If an airline or OEM wants to change just one line of code in a critical aircraft system today, it would cost millions of dollars and take months, even years to complete. What if, instead, critical aircraft system functionality could be rapidly updated with new features, similar to the way Apple updates iPhone applications?

Avionics caught up with GE Aviation ahead of the 2018 Farnborough International Air Show to discuss the company’s vision for rapidly evolving, open-system avionics, which it will be demonstrating at the show.

The demonstration is an expansion of the Common Core System (CCS) avionics architecture featured on the Boeing 787 and Gulfstream’s G500 and G600 business jets. CCS uses a network of remote data concentrators to harmonize data from aircraft systems and sensors and then distribute it through a full-duplex switched Ethernet network. CCS is also supported by the VxWorks 653 real-time operating system (RTOS) from Wind River.

On the G500 and G600, the aircraft’s data concentration network can host coding and facilitate computer language transition. The remote data concentrators allow the OEM to take many different systems and connect them to the network, regardless of the systems’ native languages, because a translate functionality can be built into the data concentration network itself.

Now GE is looking to expand this open-systems approach beyond the embedded aircraft network to the flight management system (FMS) and flight deck, according to Andrew Carlisle, an avionics global sales executive for GE Aviation.

“The best analogy I can provide is the Apple iPhone, where we get regular updates to the applications that we use,” Carlisle told Avionics. “There is a strong call in both the commercial and military marketplace to provide updates to aircraft functionality in this way. The only way you can adopt those changes and get that done with speed and in a cost affordable way is through software-enabled features.”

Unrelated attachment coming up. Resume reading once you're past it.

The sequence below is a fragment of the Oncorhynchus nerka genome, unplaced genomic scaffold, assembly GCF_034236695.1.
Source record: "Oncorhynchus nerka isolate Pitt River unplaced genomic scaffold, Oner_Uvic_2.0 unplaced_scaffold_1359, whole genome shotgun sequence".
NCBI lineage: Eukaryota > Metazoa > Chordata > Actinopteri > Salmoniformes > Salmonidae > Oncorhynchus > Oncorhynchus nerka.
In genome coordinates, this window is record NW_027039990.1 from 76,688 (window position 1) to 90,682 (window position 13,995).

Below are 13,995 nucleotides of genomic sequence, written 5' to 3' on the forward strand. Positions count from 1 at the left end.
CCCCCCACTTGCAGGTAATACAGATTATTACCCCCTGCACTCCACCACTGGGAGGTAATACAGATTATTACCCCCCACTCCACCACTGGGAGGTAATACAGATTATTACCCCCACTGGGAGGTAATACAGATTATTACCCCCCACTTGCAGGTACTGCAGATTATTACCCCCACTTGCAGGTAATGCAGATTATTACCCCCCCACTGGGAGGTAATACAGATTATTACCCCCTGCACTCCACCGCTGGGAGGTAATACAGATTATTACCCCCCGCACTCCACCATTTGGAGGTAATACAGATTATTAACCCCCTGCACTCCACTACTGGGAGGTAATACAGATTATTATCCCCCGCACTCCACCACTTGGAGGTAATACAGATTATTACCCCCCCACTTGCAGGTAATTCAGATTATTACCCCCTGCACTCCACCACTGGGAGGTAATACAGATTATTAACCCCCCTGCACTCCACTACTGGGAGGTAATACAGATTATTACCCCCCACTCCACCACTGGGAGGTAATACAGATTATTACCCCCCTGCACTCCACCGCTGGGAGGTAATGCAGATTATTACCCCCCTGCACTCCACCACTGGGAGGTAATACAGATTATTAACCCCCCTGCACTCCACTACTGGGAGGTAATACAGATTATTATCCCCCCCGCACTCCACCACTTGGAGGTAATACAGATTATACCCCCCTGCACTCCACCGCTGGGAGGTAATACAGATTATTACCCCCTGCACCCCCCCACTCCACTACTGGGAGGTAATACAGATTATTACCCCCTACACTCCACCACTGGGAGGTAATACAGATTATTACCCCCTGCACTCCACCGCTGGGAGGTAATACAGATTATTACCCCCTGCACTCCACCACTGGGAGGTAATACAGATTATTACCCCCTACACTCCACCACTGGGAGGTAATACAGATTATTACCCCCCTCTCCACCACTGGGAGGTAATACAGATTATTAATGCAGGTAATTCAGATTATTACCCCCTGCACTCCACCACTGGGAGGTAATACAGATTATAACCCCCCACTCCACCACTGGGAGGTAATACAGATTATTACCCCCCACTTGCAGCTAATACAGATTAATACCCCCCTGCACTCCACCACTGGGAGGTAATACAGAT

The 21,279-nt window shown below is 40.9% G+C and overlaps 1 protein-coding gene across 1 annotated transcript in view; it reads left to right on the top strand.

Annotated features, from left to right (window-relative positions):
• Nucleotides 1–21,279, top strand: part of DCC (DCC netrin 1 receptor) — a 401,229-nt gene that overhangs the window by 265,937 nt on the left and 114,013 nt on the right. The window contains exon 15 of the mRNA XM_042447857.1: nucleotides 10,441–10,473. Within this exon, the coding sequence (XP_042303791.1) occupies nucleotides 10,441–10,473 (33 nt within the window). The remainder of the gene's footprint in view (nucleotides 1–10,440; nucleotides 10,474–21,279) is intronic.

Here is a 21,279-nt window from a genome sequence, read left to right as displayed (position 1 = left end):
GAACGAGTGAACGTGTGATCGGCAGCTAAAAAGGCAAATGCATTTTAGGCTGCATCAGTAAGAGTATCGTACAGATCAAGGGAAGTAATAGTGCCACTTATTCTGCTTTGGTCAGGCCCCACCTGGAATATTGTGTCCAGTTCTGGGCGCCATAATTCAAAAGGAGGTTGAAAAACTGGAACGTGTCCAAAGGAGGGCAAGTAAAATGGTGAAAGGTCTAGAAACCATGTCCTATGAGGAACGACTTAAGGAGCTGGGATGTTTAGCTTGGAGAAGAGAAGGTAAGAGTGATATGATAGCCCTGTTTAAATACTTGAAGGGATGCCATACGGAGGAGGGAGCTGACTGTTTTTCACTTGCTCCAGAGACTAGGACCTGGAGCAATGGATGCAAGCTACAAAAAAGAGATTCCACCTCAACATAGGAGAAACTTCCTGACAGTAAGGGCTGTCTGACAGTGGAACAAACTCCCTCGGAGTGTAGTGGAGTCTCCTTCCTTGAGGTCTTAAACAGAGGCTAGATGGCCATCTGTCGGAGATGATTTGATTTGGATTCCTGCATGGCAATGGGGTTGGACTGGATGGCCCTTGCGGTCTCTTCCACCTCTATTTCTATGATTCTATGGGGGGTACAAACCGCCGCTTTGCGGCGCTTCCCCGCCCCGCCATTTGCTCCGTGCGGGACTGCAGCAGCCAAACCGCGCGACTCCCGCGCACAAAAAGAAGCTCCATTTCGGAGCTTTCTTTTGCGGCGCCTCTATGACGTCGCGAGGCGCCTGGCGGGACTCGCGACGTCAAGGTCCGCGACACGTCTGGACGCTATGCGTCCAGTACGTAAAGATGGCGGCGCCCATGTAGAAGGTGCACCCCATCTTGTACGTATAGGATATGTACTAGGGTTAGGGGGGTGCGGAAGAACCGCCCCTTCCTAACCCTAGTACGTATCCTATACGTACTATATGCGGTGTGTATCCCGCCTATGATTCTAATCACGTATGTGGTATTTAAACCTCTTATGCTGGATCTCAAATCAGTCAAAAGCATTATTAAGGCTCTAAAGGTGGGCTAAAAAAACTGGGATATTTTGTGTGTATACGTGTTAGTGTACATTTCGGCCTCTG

One of the key enablers to enabling a more advanced, open-architecture approach to flight management computers is the use of common standards, Carlisle said. Establishing the open-systems avionics demonstrator required the use of ARINC 664 part 7, or the avionics full-duplexed switched ethernet (AFDX) standard that first entered service on the Airbus A380. Additionally, the software architecture on the system features ARINC 661 part 2, which allows customization of cockpit display widgets.

The open-systems demonstrator will also show airline and military pilots and OEMs how GE is enabling more interaction between electronic flight bags (EFBs) and the FMS. The demonstrator shows how a pilot can optimize route planning by taking the route they have selected on the EFB and deploying it directly into the aircraft flight plan through the FMS. This is similar to what Garmin has enabled in some general aviation aircraft with its Flight Stream 510 Multimedia Card (MMC). The 510 card gives operators the ability to wirelessly update the aircraft’s numerous databases and can also facilitate the exchange of flight information to and from the Garmin Pilot app and the panel-mount avionics.

“We’re running real, live software code at Farnborough showing how this can be enabled,” Carlisle said.

The open-systems approach to the flight deck will allow third-party vendors to host applications on the GE’s network. This is already a reality today on the 787, which currently hosts 80 different applications from 60 different vendors on the CCS.

“We want to show the art of the possible,” said Carlisle. “Through this open-systems approach, we’re giving OEMs a blank canvas, an open platform that you can build and customize your flight deck upon.”

GE Aviation is exhibiting at the Farnborough Air Show in Chalet P2.

Source: Aviation Today